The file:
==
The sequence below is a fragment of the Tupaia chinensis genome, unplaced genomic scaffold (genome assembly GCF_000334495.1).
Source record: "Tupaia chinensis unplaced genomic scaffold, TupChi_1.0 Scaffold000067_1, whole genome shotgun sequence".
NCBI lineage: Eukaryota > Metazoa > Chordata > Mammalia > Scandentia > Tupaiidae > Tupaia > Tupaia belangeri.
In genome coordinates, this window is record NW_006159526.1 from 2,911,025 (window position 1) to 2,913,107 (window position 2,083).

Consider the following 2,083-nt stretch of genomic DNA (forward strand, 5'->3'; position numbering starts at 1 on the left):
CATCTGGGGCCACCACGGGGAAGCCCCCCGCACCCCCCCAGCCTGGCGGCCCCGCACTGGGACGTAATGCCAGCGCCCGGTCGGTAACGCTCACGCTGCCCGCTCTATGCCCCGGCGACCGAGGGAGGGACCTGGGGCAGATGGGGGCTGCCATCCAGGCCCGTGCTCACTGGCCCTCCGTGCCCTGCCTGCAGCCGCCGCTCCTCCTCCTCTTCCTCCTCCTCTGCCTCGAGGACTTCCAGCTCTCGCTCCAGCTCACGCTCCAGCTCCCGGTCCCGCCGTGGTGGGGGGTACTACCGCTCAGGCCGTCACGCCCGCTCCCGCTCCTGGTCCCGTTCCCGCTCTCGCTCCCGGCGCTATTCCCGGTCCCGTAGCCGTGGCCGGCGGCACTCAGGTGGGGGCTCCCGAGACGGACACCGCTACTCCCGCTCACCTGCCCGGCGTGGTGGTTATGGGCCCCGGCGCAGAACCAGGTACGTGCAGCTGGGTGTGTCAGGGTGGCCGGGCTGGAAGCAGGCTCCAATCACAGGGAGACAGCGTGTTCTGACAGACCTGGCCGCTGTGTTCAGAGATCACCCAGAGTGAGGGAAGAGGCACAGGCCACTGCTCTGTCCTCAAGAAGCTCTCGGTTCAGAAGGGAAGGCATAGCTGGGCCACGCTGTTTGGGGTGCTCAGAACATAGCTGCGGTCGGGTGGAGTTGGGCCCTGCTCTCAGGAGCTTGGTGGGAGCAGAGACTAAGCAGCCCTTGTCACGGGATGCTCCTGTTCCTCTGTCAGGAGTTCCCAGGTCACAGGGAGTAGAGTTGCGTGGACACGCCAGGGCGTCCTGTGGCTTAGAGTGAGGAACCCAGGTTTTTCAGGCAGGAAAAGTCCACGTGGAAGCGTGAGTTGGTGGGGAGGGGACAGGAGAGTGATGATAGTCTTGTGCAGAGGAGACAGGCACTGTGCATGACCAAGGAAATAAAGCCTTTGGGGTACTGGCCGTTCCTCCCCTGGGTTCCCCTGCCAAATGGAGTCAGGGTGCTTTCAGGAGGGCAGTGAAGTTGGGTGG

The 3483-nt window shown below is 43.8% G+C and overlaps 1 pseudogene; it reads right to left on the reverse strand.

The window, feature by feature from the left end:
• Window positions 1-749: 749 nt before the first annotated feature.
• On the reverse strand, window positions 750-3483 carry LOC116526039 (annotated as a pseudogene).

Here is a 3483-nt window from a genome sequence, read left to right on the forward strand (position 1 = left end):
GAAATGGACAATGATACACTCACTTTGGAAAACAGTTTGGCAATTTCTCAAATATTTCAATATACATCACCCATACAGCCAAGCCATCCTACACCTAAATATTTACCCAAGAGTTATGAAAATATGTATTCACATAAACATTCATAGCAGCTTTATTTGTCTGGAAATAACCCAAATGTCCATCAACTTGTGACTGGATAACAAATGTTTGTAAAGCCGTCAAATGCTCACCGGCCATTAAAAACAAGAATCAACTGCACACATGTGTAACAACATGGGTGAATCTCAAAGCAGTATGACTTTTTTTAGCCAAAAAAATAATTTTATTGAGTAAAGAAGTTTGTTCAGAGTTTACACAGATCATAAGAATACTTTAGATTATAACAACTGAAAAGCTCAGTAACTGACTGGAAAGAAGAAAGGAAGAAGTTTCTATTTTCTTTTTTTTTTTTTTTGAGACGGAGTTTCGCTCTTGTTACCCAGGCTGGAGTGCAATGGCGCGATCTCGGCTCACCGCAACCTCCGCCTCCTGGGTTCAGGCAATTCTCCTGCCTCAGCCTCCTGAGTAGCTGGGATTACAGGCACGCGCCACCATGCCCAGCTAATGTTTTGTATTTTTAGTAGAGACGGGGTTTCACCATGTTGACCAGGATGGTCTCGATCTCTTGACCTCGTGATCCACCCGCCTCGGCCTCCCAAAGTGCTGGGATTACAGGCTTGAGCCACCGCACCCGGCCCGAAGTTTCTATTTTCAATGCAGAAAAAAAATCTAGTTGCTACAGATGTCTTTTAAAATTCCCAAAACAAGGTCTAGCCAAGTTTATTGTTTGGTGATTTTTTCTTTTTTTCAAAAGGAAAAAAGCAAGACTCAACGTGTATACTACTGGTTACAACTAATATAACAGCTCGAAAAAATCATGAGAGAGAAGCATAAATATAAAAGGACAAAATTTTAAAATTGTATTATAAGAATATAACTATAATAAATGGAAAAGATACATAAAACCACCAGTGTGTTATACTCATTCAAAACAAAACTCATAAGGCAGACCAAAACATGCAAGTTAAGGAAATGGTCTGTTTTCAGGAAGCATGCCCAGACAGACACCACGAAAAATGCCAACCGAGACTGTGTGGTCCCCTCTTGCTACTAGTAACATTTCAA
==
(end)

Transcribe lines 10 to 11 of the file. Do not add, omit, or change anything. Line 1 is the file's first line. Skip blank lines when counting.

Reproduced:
• On the reverse strand, window positions 750-3483 carry LOC116526039 (annotated as a pseudogene).

Here is a 3483-nt window from a genome sequence, read left to right on the forward strand (position 1 = left end):